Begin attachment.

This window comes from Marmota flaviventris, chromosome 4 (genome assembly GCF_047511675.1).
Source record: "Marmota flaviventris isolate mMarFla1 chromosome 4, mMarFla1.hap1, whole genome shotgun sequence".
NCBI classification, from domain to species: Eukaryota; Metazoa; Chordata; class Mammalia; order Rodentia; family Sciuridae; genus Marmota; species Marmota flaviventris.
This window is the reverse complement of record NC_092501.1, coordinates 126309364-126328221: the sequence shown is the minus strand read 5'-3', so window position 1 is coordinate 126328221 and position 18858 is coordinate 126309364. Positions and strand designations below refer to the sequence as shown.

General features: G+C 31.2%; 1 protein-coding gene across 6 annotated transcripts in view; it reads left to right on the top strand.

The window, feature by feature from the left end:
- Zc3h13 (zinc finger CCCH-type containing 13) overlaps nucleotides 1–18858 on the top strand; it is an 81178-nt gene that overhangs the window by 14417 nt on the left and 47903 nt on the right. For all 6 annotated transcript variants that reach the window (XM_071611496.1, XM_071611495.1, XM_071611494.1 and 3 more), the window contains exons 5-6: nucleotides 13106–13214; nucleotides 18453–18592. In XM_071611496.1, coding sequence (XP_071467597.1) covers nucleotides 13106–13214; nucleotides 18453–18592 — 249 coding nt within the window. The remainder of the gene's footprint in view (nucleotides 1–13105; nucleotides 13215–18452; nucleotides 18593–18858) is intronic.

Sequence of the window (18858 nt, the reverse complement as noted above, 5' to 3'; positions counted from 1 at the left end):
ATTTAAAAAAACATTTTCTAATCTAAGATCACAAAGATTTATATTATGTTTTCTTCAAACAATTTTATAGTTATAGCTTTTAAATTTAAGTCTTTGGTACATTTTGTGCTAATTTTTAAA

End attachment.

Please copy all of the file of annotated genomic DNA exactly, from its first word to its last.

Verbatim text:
This window comes from Marmota flaviventris, chromosome 4 (genome assembly GCF_047511675.1).
Source record: "Marmota flaviventris isolate mMarFla1 chromosome 4, mMarFla1.hap1, whole genome shotgun sequence".
NCBI classification, from domain to species: Eukaryota; Metazoa; Chordata; class Mammalia; order Rodentia; family Sciuridae; genus Marmota; species Marmota flaviventris.
This window is the reverse complement of record NC_092501.1, coordinates 126309364-126328221: the sequence shown is the minus strand read 5'-3', so window position 1 is coordinate 126328221 and position 18858 is coordinate 126309364. Positions and strand designations below refer to the sequence as shown.

General features: G+C 31.2%; 1 protein-coding gene across 6 annotated transcripts in view; it reads left to right on the top strand.

The window, feature by feature from the left end:
- Zc3h13 (zinc finger CCCH-type containing 13) overlaps nucleotides 1–18858 on the top strand; it is an 81178-nt gene that overhangs the window by 14417 nt on the left and 47903 nt on the right. For all 6 annotated transcript variants that reach the window (XM_071611496.1, XM_071611495.1, XM_071611494.1 and 3 more), the window contains exons 5-6: nucleotides 13106–13214; nucleotides 18453–18592. In XM_071611496.1, coding sequence (XP_071467597.1) covers nucleotides 13106–13214; nucleotides 18453–18592 — 249 coding nt within the window. The remainder of the gene's footprint in view (nucleotides 1–13105; nucleotides 13215–18452; nucleotides 18593–18858) is intronic.

Sequence of the window (18858 nt, the reverse complement as noted above, 5' to 3'; positions counted from 1 at the left end):
ATTTAAAAAAACATTTTCTAATCTAAGATCACAAAGATTTATATTATGTTTTCTTCAAACAATTTTATAGTTATAGCTTTTAAATTTAAGTCTTTGGTACATTTTGTGCTAATTTTTAAA